PHOTOLIST: 10 Colourful reasons to visit the Barras Market in Glasgow

The Barra’s market in Glasgow’s East End is close to Glasgow Green and the Gallowgate area of the City Centre and the Barrowland’s Ballroom. It’s an instution in Glasgow. Originally traders would bring their wares in wheelbarrows – hence the name.
The Barras is split into individual covered markets, each owned independently, and outdoor stalls. The large amount of space and sprawling nature of the stalls means that there are often large items such as bar fruit machines, signs and industrial items as well as boxes and baskets of books, trinkets and toys.

Here are some reasons to visit:

1.The Barras is one of the few fleamarkets that hasn’t been bulldozed for flats or revamped to the point that the original traders can no longer afford the shop rents* There is admittedly a huge amount of junk to sift through but one person’s junk is another person’s treasure and there are always hidden gems to be found in the fabrics, textiles and vintage clothes dens including a seemingly endless supply of military items.barras-vintage-clothes


2. The rough and timeless charm of the Barras is it’s simplicity. In the past, people would bring wheelbarrows, now some bread delivery baskets have found their way from the delivery vans to the streets…


3.  The Glasgow Humour. Yes, it’s a no parking zone and these trader citizens have decided to uphold that law.BARRAS - GLASGOW HUMOUR 1.jpg

4. The street art. Across Glasgow, street art has become more and more prevalent and the Barras is no exception. Aside from the more modern, commissioned pieces, the old handpainted signs of former stalls and shops are a lovely sight.

barras-street-artBARRAS - MORE STREET ART.jpg

5. See artists at work. The Barras has taken on a more artsy revival, with funding from Glasgow School of Art and art & design entrepreneurs taking over some of the old stalls, as well as using the old warehouses as artistic spaces. You can wander around, but best to use your library voice.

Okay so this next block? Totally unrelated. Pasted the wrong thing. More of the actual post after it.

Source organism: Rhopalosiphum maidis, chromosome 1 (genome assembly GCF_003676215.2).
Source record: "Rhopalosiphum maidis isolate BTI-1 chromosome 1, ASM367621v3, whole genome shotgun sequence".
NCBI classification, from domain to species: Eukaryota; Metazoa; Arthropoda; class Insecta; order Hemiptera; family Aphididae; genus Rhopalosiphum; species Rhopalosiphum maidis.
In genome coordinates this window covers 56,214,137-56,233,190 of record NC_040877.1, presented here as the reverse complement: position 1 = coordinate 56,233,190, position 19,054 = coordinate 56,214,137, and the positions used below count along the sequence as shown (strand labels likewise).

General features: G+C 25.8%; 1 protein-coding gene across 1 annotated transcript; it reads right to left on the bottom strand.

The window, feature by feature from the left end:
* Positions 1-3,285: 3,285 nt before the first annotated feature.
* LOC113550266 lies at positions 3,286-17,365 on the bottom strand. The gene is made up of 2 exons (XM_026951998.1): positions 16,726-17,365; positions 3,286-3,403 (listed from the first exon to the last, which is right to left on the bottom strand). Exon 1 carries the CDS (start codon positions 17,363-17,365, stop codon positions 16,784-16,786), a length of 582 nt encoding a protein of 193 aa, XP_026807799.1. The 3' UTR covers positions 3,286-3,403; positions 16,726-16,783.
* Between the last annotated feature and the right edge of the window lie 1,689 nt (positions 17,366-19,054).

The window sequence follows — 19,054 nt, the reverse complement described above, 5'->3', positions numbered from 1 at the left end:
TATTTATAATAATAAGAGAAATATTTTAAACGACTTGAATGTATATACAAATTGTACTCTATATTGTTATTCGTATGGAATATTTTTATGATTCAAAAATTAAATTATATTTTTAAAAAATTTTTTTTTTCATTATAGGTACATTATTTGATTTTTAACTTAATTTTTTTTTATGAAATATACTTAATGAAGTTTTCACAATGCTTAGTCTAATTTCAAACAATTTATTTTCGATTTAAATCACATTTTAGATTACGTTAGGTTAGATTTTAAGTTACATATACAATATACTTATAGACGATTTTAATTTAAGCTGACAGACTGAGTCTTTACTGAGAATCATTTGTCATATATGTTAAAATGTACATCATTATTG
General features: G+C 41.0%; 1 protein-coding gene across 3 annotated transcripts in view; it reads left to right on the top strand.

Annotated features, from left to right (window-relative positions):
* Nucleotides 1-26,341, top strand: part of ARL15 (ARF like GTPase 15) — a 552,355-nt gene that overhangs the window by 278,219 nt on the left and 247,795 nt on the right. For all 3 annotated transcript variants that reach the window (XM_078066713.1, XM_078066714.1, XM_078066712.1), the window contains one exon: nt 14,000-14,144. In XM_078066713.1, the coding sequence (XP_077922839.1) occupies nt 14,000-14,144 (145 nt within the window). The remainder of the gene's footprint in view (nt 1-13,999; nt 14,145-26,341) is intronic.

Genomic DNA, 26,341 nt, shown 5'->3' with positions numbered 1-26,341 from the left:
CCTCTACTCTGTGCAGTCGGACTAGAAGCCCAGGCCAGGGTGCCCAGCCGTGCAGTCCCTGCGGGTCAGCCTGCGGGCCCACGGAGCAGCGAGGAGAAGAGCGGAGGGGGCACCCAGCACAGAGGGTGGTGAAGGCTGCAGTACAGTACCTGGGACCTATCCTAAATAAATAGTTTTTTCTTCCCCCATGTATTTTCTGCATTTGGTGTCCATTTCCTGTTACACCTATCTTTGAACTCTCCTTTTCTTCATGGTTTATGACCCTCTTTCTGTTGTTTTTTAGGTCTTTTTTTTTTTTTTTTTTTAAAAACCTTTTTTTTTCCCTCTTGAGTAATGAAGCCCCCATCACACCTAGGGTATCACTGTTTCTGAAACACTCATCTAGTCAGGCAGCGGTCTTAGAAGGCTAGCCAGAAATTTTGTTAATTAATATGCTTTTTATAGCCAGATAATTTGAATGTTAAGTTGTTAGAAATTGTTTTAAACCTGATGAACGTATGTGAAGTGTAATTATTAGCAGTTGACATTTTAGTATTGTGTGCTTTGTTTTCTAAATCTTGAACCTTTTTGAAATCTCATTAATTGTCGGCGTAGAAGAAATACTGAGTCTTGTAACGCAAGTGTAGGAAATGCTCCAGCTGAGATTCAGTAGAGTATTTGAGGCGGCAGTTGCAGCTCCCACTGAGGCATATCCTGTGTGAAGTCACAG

6. Have a tea and roll n square sausage at the Yard Cafe. There are a few cafes in the Barras and it’s a great place for people watching and chatting with strangers. If you feel self-conscious in a Deli or a Starbucks and just get on with it if there’s too much sugar in your tea, the Barras cafes are the place for you. 


7. If you’re looking for something unusual, retro, specific or rare, the Barras is the place for you. Everything has it’s price and if one stall owner doesn’t have it in stock, they’ll definitely know who will!BARRAS RETRO FINDS.jpg

8. Seafood in the City. A visit to the Loch Fyne seafood bar is a must. Eating whelks or mussels whilst wandering the Barras is a Glasgow tradition. You cover them in vinegar and pick them out with a pin or a toothpick. They’re fresh daily so they do run out and it’s not a surprise to find a queue from the shop so get there early.


9. The Architecture – old buildings, factories and warehouses. Some are now flats, some derelict, some artists residencies.



10. The Barrowlands Ballroom. I couldn’t miss THIS out could I ?


The Barrowlands Ballroom. Even the mention of it brings a nostalgic tear to a Glaswegian’s eye. The building has market stalls at street level and a gig venue above which was originally a ballroom / dancehall. The neon sign lights up every night. Gigs are still held in the Barrowlands which has a smaller capacity than some of Glasgow’s other big clubs, but the acoustics and atmosphere are unbeatable and artists are only considered to have “gigged Glasgow” when they’ve headlined a Barrowland’s slot. Bands like Oasis, Simple Minds, The Clash, the Stranglers, the Smiths, Brand New, the Foo Fighters, Arab Strap, have all graced the sweaty stage on the sprung dancefloor. The full list of bands is here. Music fan or not, the experience of a gig at the Barras is well worth it to get a feel of old Glasgow!


Oh, but one last thing to remember:-




Did you find any treasures at the Barras?



*By the way, it’s an area that locals suspect has been earmarked by the local authority for demolition and sale to a property developer – is this a good idea to “clean up” the area? or should the traders be helped to hold on to their spots?





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